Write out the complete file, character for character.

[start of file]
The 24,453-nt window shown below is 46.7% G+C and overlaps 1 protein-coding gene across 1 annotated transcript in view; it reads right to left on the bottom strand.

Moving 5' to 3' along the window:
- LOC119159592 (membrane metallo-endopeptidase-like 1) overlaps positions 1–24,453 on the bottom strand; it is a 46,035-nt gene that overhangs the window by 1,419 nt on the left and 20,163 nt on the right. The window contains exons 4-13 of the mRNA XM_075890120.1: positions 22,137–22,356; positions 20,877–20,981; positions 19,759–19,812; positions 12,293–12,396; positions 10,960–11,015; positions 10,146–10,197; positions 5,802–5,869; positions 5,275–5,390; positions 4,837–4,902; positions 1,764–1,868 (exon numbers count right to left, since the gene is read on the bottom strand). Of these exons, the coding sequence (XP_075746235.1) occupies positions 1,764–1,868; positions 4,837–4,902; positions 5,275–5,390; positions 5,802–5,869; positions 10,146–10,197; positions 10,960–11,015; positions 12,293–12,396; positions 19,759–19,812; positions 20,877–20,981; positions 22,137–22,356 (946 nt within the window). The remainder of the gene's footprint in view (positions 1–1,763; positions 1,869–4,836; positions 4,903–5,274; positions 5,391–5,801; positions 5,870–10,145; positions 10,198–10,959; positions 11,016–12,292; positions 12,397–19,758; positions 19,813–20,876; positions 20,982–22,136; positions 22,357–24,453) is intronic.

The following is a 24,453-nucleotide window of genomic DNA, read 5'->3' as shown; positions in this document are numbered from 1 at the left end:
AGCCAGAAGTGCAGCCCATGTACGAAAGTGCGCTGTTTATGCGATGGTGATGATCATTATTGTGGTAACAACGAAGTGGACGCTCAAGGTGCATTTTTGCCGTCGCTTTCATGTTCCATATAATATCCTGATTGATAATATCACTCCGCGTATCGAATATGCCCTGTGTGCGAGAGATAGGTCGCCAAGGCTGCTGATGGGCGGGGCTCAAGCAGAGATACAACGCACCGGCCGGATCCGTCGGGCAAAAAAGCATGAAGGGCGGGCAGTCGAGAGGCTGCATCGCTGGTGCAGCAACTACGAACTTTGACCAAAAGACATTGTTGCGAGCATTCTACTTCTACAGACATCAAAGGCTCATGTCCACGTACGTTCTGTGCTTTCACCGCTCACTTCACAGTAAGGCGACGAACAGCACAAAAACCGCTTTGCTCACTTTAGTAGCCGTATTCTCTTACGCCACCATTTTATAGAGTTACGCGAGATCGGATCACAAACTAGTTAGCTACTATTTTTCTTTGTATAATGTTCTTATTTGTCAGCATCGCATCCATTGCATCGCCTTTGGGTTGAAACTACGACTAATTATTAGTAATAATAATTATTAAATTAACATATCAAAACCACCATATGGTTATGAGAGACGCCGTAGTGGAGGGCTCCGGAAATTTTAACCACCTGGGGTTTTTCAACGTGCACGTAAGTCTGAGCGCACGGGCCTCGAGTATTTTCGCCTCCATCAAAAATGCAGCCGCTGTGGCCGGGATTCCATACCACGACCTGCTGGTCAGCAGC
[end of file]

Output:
The 24,453-nt window shown below is 46.7% G+C and overlaps 1 protein-coding gene across 1 annotated transcript in view; it reads right to left on the bottom strand.

Moving 5' to 3' along the window:
- LOC119159592 (membrane metallo-endopeptidase-like 1) overlaps positions 1–24,453 on the bottom strand; it is a 46,035-nt gene that overhangs the window by 1,419 nt on the left and 20,163 nt on the right. The window contains exons 4-13 of the mRNA XM_075890120.1: positions 22,137–22,356; positions 20,877–20,981; positions 19,759–19,812; positions 12,293–12,396; positions 10,960–11,015; positions 10,146–10,197; positions 5,802–5,869; positions 5,275–5,390; positions 4,837–4,902; positions 1,764–1,868 (exon numbers count right to left, since the gene is read on the bottom strand). Of these exons, the coding sequence (XP_075746235.1) occupies positions 1,764–1,868; positions 4,837–4,902; positions 5,275–5,390; positions 5,802–5,869; positions 10,146–10,197; positions 10,960–11,015; positions 12,293–12,396; positions 19,759–19,812; positions 20,877–20,981; positions 22,137–22,356 (946 nt within the window). The remainder of the gene's footprint in view (positions 1–1,763; positions 1,869–4,836; positions 4,903–5,274; positions 5,391–5,801; positions 5,870–10,145; positions 10,198–10,959; positions 11,016–12,292; positions 12,397–19,758; positions 19,813–20,876; positions 20,982–22,136; positions 22,357–24,453) is intronic.

The following is a 24,453-nucleotide window of genomic DNA, read 5'->3' as shown; positions in this document are numbered from 1 at the left end:
AGCCAGAAGTGCAGCCCATGTACGAAAGTGCGCTGTTTATGCGATGGTGATGATCATTATTGTGGTAACAACGAAGTGGACGCTCAAGGTGCATTTTTGCCGTCGCTTTCATGTTCCATATAATATCCTGATTGATAATATCACTCCGCGTATCGAATATGCCCTGTGTGCGAGAGATAGGTCGCCAAGGCTGCTGATGGGCGGGGCTCAAGCAGAGATACAACGCACCGGCCGGATCCGTCGGGCAAAAAAGCATGAAGGGCGGGCAGTCGAGAGGCTGCATCGCTGGTGCAGCAACTACGAACTTTGACCAAAAGACATTGTTGCGAGCATTCTACTTCTACAGACATCAAAGGCTCATGTCCACGTACGTTCTGTGCTTTCACCGCTCACTTCACAGTAAGGCGACGAACAGCACAAAAACCGCTTTGCTCACTTTAGTAGCCGTATTCTCTTACGCCACCATTTTATAGAGTTACGCGAGATCGGATCACAAACTAGTTAGCTACTATTTTTCTTTGTATAATGTTCTTATTTGTCAGCATCGCATCCATTGCATCGCCTTTGGGTTGAAACTACGACTAATTATTAGTAATAATAATTATTAAATTAACATATCAAAACCACCATATGGTTATGAGAGACGCCGTAGTGGAGGGCTCCGGAAATTTTAACCACCTGGGGTTTTTCAACGTGCACGTAAGTCTGAGCGCACGGGCCTCGAGTATTTTCGCCTCCATCAAAAATGCAGCCGCTGTGGCCGGGATTCCATACCACGACCTGCTGGTCAGCAGC